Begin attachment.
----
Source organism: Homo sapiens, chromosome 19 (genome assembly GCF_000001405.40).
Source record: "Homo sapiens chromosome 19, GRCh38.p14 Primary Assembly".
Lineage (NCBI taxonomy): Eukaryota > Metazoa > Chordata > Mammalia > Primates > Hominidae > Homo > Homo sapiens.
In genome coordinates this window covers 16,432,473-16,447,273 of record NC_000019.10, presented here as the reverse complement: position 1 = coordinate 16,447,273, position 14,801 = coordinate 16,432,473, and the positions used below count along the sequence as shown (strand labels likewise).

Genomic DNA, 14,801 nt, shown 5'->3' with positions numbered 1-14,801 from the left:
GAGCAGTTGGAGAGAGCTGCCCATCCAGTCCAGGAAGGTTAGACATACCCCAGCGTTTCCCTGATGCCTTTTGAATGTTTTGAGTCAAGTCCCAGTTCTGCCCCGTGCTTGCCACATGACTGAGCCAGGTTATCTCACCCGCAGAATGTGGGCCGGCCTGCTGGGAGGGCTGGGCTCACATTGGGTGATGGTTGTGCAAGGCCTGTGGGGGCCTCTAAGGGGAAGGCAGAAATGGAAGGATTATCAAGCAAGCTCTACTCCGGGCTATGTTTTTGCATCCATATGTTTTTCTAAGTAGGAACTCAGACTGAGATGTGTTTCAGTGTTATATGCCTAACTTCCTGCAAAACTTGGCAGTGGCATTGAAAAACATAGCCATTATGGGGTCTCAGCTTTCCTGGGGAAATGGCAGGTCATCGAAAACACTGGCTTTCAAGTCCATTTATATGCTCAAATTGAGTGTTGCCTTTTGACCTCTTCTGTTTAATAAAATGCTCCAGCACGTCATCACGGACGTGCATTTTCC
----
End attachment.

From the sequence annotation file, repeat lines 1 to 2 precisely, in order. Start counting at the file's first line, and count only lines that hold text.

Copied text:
Source organism: Homo sapiens, chromosome 19 (genome assembly GCF_000001405.40).
Source record: "Homo sapiens chromosome 19, GRCh38.p14 Primary Assembly".